“We basically don’t think the court has jurisdiction over the case anymore,” said Bruce Wagman, who represents appellants in the case.
Wagman, a San Francisco-based lawyer with Schiff Hardin LLP, cited the absence of an “active controversy” because there is “no possibility of horse slaughter.” Courts have no authority to hear a case that meets the legal definition of mootness.
“We are going to file something in the next couple of weeks,” Wagman said.
Although he didn’t provide specifics, it’s plausible the appellants will seek to dismiss the lawsuit because the alleged harm—the slaughtering of horses in the United States—is theoretical. USDA is prohibited from inspecting facilities for horse slaughter throughout the remainder of the government’s fiscal year 2014 ending Sept. 30.
Facilities in New Mexico and Missouri had been seeking to slaughter horses for human consumption, although they faced state administrative and legal hurdles as well.
Holly Gann, horse slaughter campaign manager for The Humane Society of the United States, said her organization is calling on Congress to enact a permanent ban on the practice. Such legislation (Safeguard American Food Exports Act) was introduced last year in the House and Senate.
The bills also would end the practice of exporting American horses for slaughter outside the United States, Gann noted. She said more than 160,000 horses were sent to Canada and Mexico in 2012 to be slaughtered.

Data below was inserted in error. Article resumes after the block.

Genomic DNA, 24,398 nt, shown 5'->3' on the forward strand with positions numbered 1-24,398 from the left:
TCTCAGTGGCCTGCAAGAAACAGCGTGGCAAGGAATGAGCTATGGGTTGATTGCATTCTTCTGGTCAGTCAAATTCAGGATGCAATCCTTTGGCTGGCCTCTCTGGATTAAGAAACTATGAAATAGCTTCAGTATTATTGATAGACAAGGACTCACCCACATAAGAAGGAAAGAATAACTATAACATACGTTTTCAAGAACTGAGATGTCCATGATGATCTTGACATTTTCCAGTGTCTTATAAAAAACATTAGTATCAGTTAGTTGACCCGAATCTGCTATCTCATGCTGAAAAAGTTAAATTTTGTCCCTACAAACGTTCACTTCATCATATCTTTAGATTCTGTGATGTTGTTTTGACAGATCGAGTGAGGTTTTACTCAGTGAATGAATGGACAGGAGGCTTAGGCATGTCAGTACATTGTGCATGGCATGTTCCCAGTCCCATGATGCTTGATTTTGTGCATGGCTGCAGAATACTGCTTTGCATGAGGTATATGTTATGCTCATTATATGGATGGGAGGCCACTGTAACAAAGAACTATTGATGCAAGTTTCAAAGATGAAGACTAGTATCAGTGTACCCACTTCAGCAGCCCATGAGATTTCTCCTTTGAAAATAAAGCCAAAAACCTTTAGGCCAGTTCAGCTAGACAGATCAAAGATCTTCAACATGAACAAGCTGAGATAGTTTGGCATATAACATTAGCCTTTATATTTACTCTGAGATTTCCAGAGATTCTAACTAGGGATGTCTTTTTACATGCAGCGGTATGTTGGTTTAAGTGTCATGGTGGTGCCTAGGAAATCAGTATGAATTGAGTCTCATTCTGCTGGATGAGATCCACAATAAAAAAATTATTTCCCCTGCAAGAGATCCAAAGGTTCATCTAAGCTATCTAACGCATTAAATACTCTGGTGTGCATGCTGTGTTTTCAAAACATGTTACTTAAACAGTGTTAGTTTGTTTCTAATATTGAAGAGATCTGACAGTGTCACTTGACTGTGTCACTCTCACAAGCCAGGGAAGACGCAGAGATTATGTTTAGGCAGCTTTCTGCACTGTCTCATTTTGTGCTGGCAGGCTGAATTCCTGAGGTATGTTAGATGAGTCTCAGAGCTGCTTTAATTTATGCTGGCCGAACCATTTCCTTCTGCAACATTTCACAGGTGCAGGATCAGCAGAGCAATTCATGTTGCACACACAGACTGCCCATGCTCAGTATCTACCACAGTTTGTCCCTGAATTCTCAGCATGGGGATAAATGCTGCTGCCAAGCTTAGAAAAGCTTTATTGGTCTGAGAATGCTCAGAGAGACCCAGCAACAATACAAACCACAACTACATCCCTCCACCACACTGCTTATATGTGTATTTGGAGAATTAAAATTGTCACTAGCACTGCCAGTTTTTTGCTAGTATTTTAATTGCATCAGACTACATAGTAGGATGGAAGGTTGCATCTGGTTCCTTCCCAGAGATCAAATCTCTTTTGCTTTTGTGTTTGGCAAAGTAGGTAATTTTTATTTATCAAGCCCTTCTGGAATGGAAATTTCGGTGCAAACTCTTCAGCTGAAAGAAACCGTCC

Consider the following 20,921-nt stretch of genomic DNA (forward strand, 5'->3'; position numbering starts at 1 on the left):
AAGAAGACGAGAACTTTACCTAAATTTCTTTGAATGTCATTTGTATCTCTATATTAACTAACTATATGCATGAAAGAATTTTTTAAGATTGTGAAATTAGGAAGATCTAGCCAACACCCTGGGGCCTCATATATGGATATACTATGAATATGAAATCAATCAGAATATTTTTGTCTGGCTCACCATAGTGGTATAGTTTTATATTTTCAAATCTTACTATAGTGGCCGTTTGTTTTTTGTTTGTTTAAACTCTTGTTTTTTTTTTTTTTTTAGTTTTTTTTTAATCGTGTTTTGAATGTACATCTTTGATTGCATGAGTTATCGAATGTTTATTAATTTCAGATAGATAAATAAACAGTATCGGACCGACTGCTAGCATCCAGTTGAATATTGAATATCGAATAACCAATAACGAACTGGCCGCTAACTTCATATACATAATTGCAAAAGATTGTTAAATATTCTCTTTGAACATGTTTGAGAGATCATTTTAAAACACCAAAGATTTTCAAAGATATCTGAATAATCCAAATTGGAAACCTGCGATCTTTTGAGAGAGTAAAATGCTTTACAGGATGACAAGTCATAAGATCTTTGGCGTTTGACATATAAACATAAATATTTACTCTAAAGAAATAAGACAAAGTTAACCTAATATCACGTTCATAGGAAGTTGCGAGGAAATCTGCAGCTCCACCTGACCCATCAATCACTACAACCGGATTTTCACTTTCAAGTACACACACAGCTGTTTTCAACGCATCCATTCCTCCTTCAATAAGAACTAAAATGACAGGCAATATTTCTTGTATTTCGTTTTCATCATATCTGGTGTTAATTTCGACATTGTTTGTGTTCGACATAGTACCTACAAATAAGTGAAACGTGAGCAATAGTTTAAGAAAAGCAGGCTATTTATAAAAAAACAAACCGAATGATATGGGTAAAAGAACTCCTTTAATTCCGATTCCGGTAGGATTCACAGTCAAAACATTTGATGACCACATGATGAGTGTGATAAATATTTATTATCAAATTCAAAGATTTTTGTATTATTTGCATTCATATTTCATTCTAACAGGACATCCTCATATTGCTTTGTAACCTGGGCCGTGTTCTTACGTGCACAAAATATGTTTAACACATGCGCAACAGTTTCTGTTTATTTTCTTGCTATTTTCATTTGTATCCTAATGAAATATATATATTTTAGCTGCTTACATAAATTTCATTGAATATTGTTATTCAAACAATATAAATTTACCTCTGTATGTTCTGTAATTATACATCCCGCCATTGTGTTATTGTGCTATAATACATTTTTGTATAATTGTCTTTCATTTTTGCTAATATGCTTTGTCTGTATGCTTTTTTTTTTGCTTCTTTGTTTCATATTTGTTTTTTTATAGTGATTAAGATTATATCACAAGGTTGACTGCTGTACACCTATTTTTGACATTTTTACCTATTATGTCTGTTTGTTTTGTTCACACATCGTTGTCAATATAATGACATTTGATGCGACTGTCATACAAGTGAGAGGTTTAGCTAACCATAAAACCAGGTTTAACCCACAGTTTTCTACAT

A. Blair Dunn, a lawyer representing two facilities that have been seeking the green light to slaughter horses—Valley Meat Co. in New Mexico and Rains Natural Meats in Missouri—has said the companies would look into filing a lawsuit that the funding ban violates provisions of the North American Free Trade Agreement, The Associated Press reported earlier this month.
Wagman characterized such a proposal as a “crazy idea”.
IN THE HANDS OF KILL BUYERS! When horses are purchased at auction by buyers intending to kill them, they're hauled away in double- decker tractor trailers where they are beaten and often blinded with baseball bats to mollify them. After crossing the border into Mexico, the animals are stabbed on each side-an act to tenderize their meat-and immobilized. Workers, then saw the horses legs off, at the knee and hang them to bleed out-all while the horses are ALIVE! (This is an excerpt, from an article written by Missy Diaz, crediting Victoria Mc Cullough and Sen. Joe Abruzzo for bringing awareness of horse slaughter, to Florida. In 2010 Florida Legislation unanimously passed the Horse Protection Bill, making it a felony to slaughter horses for personal or commercial use.)